School closure saves lives of pupils

Rocket pierces through Beersheba classroom ceiling; kindergarten sustains hit; none wounded.

survey gaza (photo credit: )
survey gaza
(photo credit: )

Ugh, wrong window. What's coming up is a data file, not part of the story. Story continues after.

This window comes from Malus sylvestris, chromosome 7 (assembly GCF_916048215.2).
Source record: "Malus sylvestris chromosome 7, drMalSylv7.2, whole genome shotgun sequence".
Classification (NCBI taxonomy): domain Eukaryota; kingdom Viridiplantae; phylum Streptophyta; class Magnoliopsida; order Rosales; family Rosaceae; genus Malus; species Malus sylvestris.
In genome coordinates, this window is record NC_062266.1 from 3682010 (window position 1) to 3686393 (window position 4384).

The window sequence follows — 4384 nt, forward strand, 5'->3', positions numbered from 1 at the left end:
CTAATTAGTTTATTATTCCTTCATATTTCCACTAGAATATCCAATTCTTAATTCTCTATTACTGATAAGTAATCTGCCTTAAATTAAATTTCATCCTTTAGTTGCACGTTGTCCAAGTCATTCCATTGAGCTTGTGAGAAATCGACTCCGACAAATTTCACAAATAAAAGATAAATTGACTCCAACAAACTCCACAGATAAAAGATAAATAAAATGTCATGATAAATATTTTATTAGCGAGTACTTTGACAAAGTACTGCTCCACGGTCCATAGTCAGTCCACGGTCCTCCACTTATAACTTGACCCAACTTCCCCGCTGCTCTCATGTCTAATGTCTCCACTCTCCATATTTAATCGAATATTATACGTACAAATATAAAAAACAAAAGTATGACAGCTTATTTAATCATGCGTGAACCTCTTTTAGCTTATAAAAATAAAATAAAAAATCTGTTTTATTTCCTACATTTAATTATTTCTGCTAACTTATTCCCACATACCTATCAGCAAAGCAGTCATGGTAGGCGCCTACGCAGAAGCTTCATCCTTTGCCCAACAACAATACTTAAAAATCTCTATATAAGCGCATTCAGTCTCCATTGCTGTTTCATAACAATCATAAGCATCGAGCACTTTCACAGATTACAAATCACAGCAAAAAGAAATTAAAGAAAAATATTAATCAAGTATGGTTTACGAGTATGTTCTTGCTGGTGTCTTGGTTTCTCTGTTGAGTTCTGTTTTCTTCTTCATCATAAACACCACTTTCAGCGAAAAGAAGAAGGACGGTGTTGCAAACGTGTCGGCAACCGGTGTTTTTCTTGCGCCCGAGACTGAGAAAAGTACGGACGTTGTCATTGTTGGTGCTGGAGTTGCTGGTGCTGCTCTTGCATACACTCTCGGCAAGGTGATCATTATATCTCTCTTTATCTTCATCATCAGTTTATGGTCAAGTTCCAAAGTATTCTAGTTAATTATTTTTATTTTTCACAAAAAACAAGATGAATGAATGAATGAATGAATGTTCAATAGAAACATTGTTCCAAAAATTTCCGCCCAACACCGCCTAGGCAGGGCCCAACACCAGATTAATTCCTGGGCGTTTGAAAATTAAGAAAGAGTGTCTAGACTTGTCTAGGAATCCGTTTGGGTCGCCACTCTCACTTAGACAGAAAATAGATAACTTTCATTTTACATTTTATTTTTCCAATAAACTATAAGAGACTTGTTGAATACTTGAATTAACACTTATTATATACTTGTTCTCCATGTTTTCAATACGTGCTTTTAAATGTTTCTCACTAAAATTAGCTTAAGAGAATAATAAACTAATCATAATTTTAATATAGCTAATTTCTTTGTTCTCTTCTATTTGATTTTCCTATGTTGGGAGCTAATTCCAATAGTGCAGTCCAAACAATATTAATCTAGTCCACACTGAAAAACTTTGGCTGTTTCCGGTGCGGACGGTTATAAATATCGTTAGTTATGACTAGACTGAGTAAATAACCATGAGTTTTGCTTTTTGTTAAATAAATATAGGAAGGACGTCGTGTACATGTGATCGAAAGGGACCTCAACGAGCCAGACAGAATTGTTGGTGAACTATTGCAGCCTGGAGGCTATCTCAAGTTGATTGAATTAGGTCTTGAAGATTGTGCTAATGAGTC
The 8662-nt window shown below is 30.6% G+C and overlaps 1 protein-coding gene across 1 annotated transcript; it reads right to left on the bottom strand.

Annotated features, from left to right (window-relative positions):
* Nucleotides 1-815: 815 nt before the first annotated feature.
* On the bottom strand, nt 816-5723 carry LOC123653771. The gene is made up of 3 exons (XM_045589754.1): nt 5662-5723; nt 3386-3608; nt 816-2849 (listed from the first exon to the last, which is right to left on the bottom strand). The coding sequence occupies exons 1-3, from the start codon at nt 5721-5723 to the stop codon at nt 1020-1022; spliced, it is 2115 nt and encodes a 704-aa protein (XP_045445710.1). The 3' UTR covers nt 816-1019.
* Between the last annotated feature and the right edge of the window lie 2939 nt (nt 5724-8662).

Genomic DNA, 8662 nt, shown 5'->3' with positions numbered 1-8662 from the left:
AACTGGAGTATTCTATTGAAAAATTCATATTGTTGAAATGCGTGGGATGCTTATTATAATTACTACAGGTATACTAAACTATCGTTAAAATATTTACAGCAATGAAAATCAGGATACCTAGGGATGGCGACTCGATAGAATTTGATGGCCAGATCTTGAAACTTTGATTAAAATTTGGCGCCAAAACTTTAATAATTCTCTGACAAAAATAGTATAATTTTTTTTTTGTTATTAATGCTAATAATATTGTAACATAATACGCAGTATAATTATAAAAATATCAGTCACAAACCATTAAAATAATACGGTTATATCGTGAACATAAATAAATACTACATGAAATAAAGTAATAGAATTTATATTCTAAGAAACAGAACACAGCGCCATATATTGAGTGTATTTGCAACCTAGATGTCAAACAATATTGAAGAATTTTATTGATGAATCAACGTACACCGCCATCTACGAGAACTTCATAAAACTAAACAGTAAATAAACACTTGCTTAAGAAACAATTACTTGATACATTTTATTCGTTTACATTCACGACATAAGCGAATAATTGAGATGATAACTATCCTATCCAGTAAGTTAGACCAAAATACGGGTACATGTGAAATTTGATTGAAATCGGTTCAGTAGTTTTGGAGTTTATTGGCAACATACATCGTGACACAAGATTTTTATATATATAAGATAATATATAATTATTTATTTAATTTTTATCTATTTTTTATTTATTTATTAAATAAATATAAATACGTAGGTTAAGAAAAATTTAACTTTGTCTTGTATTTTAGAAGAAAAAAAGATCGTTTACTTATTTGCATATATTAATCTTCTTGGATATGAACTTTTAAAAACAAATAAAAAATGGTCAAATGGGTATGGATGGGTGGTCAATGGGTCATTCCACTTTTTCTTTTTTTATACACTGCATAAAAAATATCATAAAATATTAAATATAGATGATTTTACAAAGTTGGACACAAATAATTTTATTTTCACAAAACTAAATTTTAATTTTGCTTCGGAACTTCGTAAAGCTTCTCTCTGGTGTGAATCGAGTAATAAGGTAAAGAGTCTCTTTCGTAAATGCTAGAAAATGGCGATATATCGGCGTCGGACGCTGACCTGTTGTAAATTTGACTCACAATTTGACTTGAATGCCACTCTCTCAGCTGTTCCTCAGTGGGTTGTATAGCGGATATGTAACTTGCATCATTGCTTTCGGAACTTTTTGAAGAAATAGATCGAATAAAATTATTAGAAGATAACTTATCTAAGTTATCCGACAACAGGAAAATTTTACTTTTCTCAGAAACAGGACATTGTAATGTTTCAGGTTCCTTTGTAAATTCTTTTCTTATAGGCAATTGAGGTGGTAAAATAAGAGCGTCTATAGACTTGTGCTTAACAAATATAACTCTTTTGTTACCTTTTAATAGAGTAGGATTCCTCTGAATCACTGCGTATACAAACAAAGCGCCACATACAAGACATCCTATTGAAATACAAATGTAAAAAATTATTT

Beersheba experienced its second day on the front lines Wednesday as Hamas stepped up Grad-type rocket attacks, striking an open area and a high school - the second educational institution in the city to be hit since rockets began falling there Tuesday night. A day earlier, a kindergarten was hit. Fortunately, both schools were closed due to the security situation, and no one was hurt. It had been unclear late Tuesday if children were to return to their classrooms on Wednesday in the south's largest city. But a final decision came at 4 a.m.,when Mayor Rubik Danilovitz met with officials from the Home Front Command and other security services. They decided to keep the schools closed as the situation in Gaza was likely to continue for days. If proved to be a prescient decision: hours later, the first Grad of the morning slammed into the Comprehensive Alef high school near the city center. The rocket pierced through the ceiling of a classroom around 9:30 a.m. - where ninth graders would have been sitting had school been open. "It doesn't take a rocket scientist to imagine what would have happened here if school had not been canceled today," National Parents Organization head Yitzhak Maimon said as he toured the classroom. "The mayor and the Home Front Command made the right decision, and it's going to stay this way for the foreseeable future." There were no injuries in the city, but a number of people were treated for shock. The damage could be seen from outside the building, as concrete on the second floor crumpled from the hit, and rocks and other debris were scattered on the ground. Inside, rubble covered the hallway, and a pupil's painting - two sharks swimming carefree in the ocean - lay on the floor, covered by concrete and dust. The classroom itself had a hole through the roof, and a desk, directly beneath the rocket's entry point, had been hit dead-on. The explosion created another hole in the wall, and ceiling tiles were thrown in every direction. Ball bearings and bolts, which terrorists often pack into the rockets to increase their deadliness, had sprayed throughout the classroom, leaving holes in the walls. Parents and security personnel gawked at the damage, saying quiet thank you's that no one had been in the room at the time of the strike. Across town at the kindergarten hit on Tuesday evening - the first strike in the city - the damage was just as haunting. While that rocket struck long after the children had gone home, it landed in the playground, spraying the same type of ball bearings as far as a block away. The marks and holes from the shrapnel could be seen from the playground back into the building, as workers struggled to piece back together the ceiling tiles, some of which had been blasted 20 meters away from the building. At a nearby home, Raisa Zaberoff, a 70-year-old immigrant from the former Soviet Union, struggled to put the blinds back up in her bedroom. Her backyard, which faces the kindergarten, was also sprayed with shrapnel, leaving scars on the fence posts and windowsills of her home, and shattering the windows. "Look here," she said in broken Hebrew, pointing at the ceiling in her kitchen. "Somehow the shrapnel got all the way into here." She gestured toward holes in her ceiling. "But my neighbors across the street said even their windows were broken," Zaberoff continued. "I just keep thanking God that I was at my daughter's house when it happened, and that the kids had already gone home from school." Zaberoff said she heard a few of the sirens that sounded on Wednesday - five were reported in all. She knew that parts of the city had no siren system, and in others that did, it simply wasn't working. Other residents complained of similar problems. "I didn't hear the siren, but I sure heard that boom," said a young woman who had ventured out to walk her dog. "What's going on? Why can't they fix the siren?" By early afternoon, the Home Front Command had begun tackling the problem, telling reporters in front of City Hall that all of the sirens had been fixed. "There was a brief hiccup with the siren system this morning, but we've fixed it and residents will be able to hear their sirens if they go off," Deputy OC Home Front Command Brig. Gen. Avraham Ben-David told The Jerusalem Post. "However, some parts of the city are not equipped with sirens at all, but they will be within the next 48 hours," he said. "However, for residents in those areas, and they know who they are, I cannot stress how important it is that they keep a radio on and keep an eye on their TV, because, for example, Radio Darom is working with the Home Front Command to broadcast the siren every time it sounds," he said. Still, the possible lack of a working siren scared many people into staying home for the day. "I'm staying in until this blows over," Miri Shalom said as she stood in front of her apartment building in the Alef neighborhood. "Siren or no siren, I'll only go out for a few minutes here and there." Pausing to catch her breath, Shalom expressed a sentiment felt by many residents. "I can't believe rockets are hitting Beersheba," she said. "No one believed that they could, but here they are, they're really coming down."